Posted on Monday April 15, 2013

Object, Donut, OutputCache and Browser Caching in ASP.NET MVC

I’ve spent the last week working on sorting out the caching in Roadkill as prior to 1.6 it relied on NHibernate’s second level in memory cache and some incorrect 304s.

Roadkill now has 3 levels of caching:

Outputcache/donut caching

This is caching the view result aka the HTML output and returning it, to save the overhead of the view engine running. I’ve permanently disabled this for now as it was a bit of a premature optimisation until Roadkill installs are done for large sites. There’s an MVC donut caching package which allows you decorate actions with an attribute to set them as cacheable, but unfortunately it returns straight away from the action, which meant it couldn’t be used with the other existing attributes in Roadkill.

The razor view engine can already handle 1000s of requests per second on a standard server, so it won’t be a major bottle neck. There’s a number of other optimisations that also be done, such as disabling the other view engines, but in reality browser caching combined with modern fast connections make this a bit redundant until Roadkill hits Wikipedia’s page view count, which will probably be never.

Object caching

The new ORM I’ve switched to, Lightspeed, has second level caching built in, but I’ve put an in-memory cache layer after it in the ‘service’ layer, so that when you’re not logged in all pages have their markdown transformed into HTML and then thrown into the cache. The cache uses the System.Runtime.Cache so can be scaled up to a distributed cache like Azure or Memcached at any point.

Browser Caching

304notmodified

This is where I learnt a lot about client-side caching, specifically in conjunction with MVC. Roadkill version 1.5 and earlier added a if-not-modified header check but I discovered how it was doing it was completely wrong. There are basically 3 variations of browser caching you can do, which aren’t mutually exclusive:

Url based with expires

This is where you add a ‘thumbprint’ to the file or resource, for example appending a timestamp to the end of a filename or onto a querystring after the file. This is then combined with a strict cache header.

Time/date based expiry (strict header)

To make url based caching have any effect, your pages or files need to set one of the two possible expiry headers: max age or expires. These are known as strict cache headers as the browser is meant to obey them or risk being put in the naughty corner. Expires is a date in the future the resource is due to expire, in an ISO format. Max-age is an alternative and is seconds in the future. You’re not meant to set an expiry date of over a year, and as far as I can tell modern browsers support both equally well.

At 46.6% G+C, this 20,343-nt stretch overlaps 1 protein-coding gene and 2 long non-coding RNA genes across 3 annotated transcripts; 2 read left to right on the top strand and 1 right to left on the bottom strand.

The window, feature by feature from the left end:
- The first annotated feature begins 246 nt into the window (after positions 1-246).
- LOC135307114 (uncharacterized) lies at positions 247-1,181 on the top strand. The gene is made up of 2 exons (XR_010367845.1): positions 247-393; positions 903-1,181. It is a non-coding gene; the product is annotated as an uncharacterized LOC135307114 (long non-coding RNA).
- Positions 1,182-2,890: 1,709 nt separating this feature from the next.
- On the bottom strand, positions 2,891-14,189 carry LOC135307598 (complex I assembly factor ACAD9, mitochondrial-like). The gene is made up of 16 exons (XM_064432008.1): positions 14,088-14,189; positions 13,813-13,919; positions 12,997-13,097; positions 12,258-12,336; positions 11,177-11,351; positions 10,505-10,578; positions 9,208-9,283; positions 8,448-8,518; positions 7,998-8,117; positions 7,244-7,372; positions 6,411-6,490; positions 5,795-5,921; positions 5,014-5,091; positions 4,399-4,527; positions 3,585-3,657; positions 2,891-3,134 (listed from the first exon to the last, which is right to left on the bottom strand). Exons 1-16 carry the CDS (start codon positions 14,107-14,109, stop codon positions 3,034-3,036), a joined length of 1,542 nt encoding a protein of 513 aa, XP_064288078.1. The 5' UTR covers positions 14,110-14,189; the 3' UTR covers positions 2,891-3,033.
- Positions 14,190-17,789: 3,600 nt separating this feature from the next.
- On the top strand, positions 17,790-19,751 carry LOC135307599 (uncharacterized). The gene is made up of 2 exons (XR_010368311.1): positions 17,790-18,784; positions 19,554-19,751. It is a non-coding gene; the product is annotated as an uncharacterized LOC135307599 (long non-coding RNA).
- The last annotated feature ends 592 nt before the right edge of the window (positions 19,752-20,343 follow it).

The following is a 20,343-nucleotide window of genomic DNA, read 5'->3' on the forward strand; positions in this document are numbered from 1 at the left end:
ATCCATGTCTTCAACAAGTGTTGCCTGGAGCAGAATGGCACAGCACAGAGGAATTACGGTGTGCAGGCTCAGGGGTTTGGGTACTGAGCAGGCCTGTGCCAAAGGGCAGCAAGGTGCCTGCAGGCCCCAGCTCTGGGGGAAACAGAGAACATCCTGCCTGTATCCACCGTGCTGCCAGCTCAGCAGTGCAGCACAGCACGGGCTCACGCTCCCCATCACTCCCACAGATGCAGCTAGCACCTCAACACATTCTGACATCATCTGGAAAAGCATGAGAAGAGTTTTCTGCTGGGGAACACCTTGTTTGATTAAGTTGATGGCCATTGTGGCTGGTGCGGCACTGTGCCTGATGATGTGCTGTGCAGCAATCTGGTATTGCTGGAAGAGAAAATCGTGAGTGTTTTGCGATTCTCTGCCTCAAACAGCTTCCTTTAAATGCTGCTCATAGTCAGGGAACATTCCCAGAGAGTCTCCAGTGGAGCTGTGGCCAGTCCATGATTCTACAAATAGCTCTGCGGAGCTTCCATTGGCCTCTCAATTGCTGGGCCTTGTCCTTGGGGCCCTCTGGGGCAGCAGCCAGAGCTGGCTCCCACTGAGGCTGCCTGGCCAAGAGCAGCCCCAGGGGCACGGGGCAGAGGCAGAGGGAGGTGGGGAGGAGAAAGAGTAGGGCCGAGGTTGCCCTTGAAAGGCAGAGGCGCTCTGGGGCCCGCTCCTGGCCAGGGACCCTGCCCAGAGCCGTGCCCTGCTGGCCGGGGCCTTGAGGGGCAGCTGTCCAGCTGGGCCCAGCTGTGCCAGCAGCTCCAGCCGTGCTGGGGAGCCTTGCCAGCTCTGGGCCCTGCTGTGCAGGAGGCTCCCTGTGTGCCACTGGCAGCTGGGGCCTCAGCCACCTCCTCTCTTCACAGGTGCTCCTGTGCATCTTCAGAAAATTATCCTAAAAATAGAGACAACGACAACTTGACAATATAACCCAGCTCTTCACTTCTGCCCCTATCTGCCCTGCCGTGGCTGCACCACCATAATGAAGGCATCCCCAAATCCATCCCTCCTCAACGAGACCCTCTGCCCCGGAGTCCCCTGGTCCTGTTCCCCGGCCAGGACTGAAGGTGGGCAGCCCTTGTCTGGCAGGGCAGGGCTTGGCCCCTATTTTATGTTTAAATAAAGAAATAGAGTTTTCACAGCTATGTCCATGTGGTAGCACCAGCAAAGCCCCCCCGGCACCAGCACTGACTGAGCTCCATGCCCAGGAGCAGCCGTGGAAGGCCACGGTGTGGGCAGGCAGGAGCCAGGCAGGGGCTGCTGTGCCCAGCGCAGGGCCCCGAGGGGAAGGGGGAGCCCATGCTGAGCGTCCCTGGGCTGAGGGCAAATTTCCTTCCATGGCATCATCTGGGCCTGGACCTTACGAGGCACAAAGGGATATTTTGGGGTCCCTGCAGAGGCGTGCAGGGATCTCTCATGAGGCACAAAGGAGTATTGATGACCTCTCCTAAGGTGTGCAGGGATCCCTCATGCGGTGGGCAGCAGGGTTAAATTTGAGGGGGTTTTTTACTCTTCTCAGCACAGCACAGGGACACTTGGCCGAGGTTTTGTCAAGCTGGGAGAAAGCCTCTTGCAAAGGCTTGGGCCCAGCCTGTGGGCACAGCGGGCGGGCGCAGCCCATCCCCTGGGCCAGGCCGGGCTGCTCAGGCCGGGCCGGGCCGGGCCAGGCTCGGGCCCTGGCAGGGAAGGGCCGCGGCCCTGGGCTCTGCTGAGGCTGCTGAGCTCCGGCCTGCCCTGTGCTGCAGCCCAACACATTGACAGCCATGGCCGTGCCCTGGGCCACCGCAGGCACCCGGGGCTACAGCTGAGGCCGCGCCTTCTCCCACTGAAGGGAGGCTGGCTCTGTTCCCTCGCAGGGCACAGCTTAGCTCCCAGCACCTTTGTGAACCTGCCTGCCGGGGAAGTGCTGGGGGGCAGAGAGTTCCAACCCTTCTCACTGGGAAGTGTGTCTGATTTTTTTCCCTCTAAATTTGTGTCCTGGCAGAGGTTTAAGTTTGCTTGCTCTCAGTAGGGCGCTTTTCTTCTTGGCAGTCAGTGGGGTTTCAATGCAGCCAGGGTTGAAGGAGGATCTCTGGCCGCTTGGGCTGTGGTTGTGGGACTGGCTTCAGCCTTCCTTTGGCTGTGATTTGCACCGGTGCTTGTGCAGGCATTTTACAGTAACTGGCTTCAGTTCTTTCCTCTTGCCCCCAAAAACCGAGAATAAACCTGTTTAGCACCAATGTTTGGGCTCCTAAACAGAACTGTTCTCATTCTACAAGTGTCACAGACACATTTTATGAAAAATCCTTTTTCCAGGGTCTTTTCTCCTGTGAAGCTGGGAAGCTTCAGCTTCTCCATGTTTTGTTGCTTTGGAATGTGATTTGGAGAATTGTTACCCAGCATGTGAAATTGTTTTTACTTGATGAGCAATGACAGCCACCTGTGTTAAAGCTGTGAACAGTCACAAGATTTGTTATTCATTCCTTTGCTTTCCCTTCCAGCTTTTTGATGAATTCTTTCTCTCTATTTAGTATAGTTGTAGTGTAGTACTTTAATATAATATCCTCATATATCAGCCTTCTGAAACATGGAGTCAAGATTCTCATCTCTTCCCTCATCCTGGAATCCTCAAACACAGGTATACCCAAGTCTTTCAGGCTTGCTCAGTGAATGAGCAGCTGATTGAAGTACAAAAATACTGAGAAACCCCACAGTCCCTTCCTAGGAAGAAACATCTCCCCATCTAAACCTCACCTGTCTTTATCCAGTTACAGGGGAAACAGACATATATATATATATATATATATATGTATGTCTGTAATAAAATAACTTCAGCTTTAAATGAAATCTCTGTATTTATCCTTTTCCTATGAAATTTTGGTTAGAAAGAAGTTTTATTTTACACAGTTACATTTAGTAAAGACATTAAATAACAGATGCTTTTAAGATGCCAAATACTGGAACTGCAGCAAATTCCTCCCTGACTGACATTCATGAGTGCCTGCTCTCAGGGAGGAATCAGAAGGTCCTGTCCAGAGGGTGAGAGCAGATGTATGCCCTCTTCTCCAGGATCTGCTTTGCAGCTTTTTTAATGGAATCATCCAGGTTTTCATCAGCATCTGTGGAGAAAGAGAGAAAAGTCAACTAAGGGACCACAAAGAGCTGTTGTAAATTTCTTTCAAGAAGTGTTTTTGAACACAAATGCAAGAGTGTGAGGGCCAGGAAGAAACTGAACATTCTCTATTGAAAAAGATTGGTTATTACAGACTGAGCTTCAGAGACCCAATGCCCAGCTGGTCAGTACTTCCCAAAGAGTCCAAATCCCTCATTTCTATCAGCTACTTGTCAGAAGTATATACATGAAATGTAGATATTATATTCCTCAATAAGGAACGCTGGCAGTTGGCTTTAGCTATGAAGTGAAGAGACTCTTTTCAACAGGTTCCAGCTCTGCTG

Etag and If modified since (loose caching)

Obviously once you set a resource to expire in the future, you can’t then force the browser to refresh without asking the person using the browser to clear their cache. Using a thumbprint in your url is one way around this but is only really practical if you can dynamically generate file names, and Google reports that it also causes 404s and cache problems with older versions of Squid, which is the most popular cache server that a lot of ISPs use.

The smart alternative is to set your expires or max-age header to a date in the past, and check the resource date on the server on every request. This is how Roadkill does it, by returning a 304 HTTP status code if the content hasn’t changed. One caveat to doing this is to make sure you also set the content length to zero or the entire file content (payload) is sent back. In MVC the HttpStatusCodeResult does this for you.

There are two ways of letting the browser check the freshness of the resources: using etags and using last modified headers. The Google page linked at the bottom has more info on this, but in summary the etag technique requires a unique hash for the resource which would change each time the file changes, making a date slightly more efficient for larger files and pages as you’re not having to calculate any type of MD5.

The overhead of this 304 method is the browser still has to make server requests, however the server only gets bytes of data (just the header) rather than the full content. You get greater control and ensure your site is always fresh at the expense of more requests from the browser, which is exactly what’s need for lower page view wikis and CMSs.

If you’re guaranteed not to change the site more than once a day, week, month then obviously the strict caching methods is better suited. One feature I’m hoping to add to Roadkill in the future is for users to be able to set expiry dates on pages, as an advanced feature you can switch in.

If you’d like to see the caching in action in Roadkill, the source code files are here.

Most of the information on browser caching is from this excellent Google guide, and the HTTP RFC